Court Finds RI Police in Contempt for Failing to Comply With State's "Driving While Black" Law

October 24, 2002 12:00 am

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Court Finds RI Police in Contempt for Failing to Comply With State’s “Driving While Black” Law


PROVIDENCE, RI -The American Civil Liberties Union of Rhode Island today hailed a decision by Superior Court Judge Stephen Fortunato, Jr. to hold the police department in contempt of court for failing to comply with the state’s “Driving While Black” law.

Rhode Island’s “DWB” law requires all police departments within the state to collect data for two years on traffic stops as part of a study to determine if racial profiling is taking place. The ACLU sued the Providence Police Department last November for failing to comply with the state law. In seeking the contempt citation, the ACLU noted that numerous hearings and court orders over the course of almost a year had failed to gain compliance.

“The Providence Police Department is unique in its failure to properly conduct a racial profiling study,” said Carolyn Mannis, the cooperating attorney who argued the case for the ACLU. “Today’s decision will hopefully act as a wake-up call to the police department.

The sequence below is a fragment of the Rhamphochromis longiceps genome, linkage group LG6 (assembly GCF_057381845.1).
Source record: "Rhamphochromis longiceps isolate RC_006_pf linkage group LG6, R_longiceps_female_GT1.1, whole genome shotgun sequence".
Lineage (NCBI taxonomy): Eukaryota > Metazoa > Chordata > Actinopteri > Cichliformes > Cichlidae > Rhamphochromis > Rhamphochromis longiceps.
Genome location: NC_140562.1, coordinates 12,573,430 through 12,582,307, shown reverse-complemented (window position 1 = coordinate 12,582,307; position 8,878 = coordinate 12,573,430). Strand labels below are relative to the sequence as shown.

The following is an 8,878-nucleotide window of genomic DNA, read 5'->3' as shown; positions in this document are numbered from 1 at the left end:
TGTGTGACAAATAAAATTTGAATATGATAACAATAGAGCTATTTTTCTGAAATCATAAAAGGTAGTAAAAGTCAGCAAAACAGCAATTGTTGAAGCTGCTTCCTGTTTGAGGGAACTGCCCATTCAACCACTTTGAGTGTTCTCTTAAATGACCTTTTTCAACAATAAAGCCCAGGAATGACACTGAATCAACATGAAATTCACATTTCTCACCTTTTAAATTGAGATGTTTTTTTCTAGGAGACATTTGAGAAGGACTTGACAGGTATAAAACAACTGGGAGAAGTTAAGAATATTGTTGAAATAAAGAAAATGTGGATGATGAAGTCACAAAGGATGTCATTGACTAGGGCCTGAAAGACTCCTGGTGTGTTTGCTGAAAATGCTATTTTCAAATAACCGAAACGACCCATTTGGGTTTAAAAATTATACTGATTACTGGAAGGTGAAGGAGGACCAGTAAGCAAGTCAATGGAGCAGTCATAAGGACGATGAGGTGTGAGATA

In three days of hearings, Judge Fortunato heard testimony from the ACLU’s expert witnesses from Northeastern University that a full year-and-a-half into the two-year program, the police department still had not come into compliance with the law. The most recent progress report issued by experts analyzing the data noted that they still could not correctly match a traffic stop card in one out of every four stops.

In addition to holding the police department in contempt of court, Judge Fortunato ordered the collection of racial profiling data to be continued in Providence until the end of July 2003, even though the study for all other police departments in the state will end this December. The court also ordered that the police department commit additional resources and personnel to the study, and that experts from Northeastern University be retained to monitor the department’s compliance. Attorneys’ fees were also awarded.

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